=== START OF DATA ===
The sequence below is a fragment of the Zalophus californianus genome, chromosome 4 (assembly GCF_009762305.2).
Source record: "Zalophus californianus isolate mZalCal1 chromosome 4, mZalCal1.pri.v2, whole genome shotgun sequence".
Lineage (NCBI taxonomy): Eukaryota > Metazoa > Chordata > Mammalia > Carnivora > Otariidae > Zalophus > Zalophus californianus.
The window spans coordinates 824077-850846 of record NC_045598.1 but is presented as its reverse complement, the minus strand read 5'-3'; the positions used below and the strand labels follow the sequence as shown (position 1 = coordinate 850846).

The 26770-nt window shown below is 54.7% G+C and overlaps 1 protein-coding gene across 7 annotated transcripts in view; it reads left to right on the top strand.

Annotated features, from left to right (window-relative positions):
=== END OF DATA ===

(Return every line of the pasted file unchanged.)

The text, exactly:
The sequence below is a fragment of the Zalophus californianus genome, chromosome 4 (assembly GCF_009762305.2).
Source record: "Zalophus californianus isolate mZalCal1 chromosome 4, mZalCal1.pri.v2, whole genome shotgun sequence".
Lineage (NCBI taxonomy): Eukaryota > Metazoa > Chordata > Mammalia > Carnivora > Otariidae > Zalophus > Zalophus californianus.
The window spans coordinates 824077-850846 of record NC_045598.1 but is presented as its reverse complement, the minus strand read 5'-3'; the positions used below and the strand labels follow the sequence as shown (position 1 = coordinate 850846).

The 26770-nt window shown below is 54.7% G+C and overlaps 1 protein-coding gene across 7 annotated transcripts in view; it reads left to right on the top strand.

Annotated features, from left to right (window-relative positions):